On March 8, life insurance giant MetLife (NYSE:MET) announced an agreement to acquire American Life Insurance Company (ALICO), from beleaguered global insurance provider American International Group (NYSE:AIG). Below is a brief overview of the deal and the profound impact it is expected to have on MetLife.
The total transaction price is $15.5 billion, which represents approximately 40% of MetLife’s current enterprise valuation of $38.25 billion. In other words, it is very material to MetLife’s operations and greatly increases its overall size and geographic footprint. MetLife will pay for the transaction with $6.8 billion in cash and $8.7 billion in a combination of common stock, convertible preferred stock and similar securities.
Impact on MetLife
MetLife expects the deal to add between 45-55 cents per share to 2011 operating earnings. Many analysts have begun to integrate this into their projections and the current consensus is for 2011 earnings of $5.34 per share. Management also anticipates an increase in Return on Equity between 140-160 basis points in 2011. ROE has averaged in the low double digits over the past five years.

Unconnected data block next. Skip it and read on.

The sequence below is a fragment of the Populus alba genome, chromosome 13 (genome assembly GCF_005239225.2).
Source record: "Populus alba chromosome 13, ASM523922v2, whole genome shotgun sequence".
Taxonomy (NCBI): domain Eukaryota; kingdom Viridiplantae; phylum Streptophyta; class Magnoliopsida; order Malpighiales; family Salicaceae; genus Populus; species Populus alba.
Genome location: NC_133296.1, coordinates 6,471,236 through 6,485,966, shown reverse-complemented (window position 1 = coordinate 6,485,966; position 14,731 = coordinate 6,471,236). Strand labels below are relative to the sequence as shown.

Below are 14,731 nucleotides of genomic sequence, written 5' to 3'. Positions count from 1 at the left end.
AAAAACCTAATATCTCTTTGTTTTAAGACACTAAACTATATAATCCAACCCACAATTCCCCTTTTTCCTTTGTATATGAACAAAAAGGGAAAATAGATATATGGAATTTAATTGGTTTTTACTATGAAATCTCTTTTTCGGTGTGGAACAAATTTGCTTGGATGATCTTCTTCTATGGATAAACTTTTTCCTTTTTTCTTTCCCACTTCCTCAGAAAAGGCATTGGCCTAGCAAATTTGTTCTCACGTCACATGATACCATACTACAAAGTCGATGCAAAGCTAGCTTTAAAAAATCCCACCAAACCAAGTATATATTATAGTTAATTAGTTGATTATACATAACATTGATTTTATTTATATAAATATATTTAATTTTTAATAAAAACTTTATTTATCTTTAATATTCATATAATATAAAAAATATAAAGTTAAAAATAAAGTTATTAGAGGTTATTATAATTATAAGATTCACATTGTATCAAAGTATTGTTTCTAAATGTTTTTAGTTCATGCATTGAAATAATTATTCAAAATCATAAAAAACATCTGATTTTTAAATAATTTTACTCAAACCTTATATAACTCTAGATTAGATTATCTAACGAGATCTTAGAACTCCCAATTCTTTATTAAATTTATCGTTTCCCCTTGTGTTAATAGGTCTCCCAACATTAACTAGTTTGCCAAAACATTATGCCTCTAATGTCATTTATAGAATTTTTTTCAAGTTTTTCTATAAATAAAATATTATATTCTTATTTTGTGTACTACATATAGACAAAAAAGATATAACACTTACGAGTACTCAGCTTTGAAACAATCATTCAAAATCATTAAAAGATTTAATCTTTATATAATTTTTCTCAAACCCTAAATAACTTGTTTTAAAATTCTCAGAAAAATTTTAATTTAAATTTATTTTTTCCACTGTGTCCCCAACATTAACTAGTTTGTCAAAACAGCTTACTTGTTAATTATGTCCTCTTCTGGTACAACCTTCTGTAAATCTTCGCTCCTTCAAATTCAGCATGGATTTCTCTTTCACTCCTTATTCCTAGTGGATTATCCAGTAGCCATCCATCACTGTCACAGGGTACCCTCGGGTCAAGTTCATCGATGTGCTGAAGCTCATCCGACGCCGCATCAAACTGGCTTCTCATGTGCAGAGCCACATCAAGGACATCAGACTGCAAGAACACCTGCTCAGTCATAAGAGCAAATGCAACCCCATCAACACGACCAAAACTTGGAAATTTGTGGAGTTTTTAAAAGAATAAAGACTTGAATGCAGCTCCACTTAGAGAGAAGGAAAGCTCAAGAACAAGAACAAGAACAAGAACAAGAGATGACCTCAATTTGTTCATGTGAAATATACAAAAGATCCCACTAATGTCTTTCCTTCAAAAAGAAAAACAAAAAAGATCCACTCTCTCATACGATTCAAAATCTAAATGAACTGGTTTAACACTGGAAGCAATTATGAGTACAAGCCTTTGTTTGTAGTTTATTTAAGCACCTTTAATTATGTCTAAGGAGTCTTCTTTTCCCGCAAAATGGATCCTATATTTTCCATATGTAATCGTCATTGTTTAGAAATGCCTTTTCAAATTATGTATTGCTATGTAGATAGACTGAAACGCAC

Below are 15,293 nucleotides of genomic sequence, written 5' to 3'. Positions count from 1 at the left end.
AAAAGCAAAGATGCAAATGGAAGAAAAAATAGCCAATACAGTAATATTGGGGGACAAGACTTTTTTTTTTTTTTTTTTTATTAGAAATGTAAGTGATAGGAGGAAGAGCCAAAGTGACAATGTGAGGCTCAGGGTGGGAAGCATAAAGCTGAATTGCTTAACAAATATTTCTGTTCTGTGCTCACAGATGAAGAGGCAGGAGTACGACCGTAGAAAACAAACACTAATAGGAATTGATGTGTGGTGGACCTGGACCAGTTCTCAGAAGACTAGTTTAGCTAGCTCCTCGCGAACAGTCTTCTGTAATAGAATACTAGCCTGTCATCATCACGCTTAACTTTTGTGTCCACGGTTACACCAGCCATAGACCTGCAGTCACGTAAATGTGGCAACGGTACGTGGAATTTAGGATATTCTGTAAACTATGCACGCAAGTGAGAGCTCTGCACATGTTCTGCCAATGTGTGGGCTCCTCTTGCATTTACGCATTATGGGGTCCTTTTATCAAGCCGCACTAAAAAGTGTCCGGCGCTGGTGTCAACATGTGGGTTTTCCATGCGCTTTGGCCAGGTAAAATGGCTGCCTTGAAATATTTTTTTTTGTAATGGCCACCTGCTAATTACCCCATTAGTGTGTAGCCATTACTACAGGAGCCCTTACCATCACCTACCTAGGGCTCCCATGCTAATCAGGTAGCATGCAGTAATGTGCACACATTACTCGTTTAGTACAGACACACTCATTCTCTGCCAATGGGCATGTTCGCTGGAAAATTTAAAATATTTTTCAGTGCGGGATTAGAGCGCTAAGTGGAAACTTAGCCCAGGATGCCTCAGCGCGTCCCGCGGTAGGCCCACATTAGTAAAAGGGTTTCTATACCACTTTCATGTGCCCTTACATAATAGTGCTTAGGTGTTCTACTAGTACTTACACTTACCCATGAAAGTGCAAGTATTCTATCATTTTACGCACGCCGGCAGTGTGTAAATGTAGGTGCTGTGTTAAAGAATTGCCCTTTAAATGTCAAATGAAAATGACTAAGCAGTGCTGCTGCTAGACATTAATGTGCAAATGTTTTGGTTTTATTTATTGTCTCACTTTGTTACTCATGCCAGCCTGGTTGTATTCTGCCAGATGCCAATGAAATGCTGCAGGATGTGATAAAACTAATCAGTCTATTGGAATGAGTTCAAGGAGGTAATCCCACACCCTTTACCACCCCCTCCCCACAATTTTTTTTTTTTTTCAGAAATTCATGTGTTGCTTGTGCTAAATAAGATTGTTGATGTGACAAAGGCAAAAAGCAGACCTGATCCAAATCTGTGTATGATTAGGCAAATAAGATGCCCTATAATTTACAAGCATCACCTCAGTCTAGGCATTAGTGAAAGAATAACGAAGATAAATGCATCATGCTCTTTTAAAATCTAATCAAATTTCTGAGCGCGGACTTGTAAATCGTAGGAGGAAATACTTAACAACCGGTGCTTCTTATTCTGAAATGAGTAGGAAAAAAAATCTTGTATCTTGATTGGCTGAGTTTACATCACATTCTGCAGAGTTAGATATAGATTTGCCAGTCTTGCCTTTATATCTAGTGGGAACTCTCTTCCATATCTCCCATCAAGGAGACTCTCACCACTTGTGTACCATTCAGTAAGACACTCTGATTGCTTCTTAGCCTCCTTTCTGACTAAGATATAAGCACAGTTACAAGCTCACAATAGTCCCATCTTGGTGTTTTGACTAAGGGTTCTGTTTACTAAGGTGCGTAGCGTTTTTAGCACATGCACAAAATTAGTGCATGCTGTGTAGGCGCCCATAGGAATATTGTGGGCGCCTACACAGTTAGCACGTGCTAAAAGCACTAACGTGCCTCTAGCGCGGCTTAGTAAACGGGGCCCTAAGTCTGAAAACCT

The potential for cost savings is minimal and has been pegged at about $50 million. This is because of the minimal market overlap. In fact, costs to integrate the two organizations could be much higher, and in excess of $300 million.
The Bottom Line
There is little question that the deal significantly expands MetLife’s global footprint. It boasted of being the largest life insurer in the U.S. and Mexico prior to the deal, and expects to become a leading competitor in Japan. It will also lead to a position amongst the top five insurers in many emerging markets in Europe, the Middle-East and Latin America.
The transaction puts MetLife in place to become a leading global life insurer, on par with U.S.-based Prudential Financial (NYSE:PRU) and Prudential plc (NYSE:PUK) of the U.K., which is also acquiring a large international unit of AIG. China Life Insurance (NYSE:LFC) remains one of the largest in terms of market capitalization, in part due to its lofty multiple of expected earnings. (To Learn more, check out The Industry Handbook: The Insurance Industry.)
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